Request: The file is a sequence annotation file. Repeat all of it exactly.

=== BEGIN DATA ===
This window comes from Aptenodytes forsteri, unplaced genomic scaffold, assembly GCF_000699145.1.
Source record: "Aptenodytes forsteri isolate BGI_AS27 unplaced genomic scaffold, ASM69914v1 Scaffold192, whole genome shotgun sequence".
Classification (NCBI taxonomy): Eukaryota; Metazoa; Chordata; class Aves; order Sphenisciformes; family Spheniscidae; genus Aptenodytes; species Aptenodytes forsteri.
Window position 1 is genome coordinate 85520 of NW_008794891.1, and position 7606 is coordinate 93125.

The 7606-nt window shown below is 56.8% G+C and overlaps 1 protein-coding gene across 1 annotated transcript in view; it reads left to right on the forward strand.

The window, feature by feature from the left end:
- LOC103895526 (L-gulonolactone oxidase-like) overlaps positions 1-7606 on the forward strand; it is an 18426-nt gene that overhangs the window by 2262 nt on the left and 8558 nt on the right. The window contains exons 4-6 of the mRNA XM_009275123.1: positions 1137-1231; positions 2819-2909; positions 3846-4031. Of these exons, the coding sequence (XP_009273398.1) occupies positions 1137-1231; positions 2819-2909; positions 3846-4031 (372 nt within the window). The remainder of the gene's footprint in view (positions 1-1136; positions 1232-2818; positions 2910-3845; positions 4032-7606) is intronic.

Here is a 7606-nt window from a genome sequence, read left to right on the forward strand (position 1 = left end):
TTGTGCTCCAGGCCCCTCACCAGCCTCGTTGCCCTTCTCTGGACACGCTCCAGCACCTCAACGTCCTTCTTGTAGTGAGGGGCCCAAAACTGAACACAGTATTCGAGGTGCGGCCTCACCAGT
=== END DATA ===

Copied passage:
This window comes from Aptenodytes forsteri, unplaced genomic scaffold, assembly GCF_000699145.1.
Source record: "Aptenodytes forsteri isolate BGI_AS27 unplaced genomic scaffold, ASM69914v1 Scaffold192, whole genome shotgun sequence".
Classification (NCBI taxonomy): Eukaryota; Metazoa; Chordata; class Aves; order Sphenisciformes; family Spheniscidae; genus Aptenodytes; species Aptenodytes forsteri.
Window position 1 is genome coordinate 85520 of NW_008794891.1, and position 7606 is coordinate 93125.

The 7606-nt window shown below is 56.8% G+C and overlaps 1 protein-coding gene across 1 annotated transcript in view; it reads left to right on the forward strand.

The window, feature by feature from the left end:
- LOC103895526 (L-gulonolactone oxidase-like) overlaps positions 1-7606 on the forward strand; it is an 18426-nt gene that overhangs the window by 2262 nt on the left and 8558 nt on the right. The window contains exons 4-6 of the mRNA XM_009275123.1: positions 1137-1231; positions 2819-2909; positions 3846-4031. Of these exons, the coding sequence (XP_009273398.1) occupies positions 1137-1231; positions 2819-2909; positions 3846-4031 (372 nt within the window). The remainder of the gene's footprint in view (positions 1-1136; positions 1232-2818; positions 2910-3845; positions 4032-7606) is intronic.

Here is a 7606-nt window from a genome sequence, read left to right on the forward strand (position 1 = left end):
TTGTGCTCCAGGCCCCTCACCAGCCTCGTTGCCCTTCTCTGGACACGCTCCAGCACCTCAACGTCCTTCTTGTAGTGAGGGGCCCAAAACTGAACACAGTATTCGAGGTGCGGCCTCACCAGT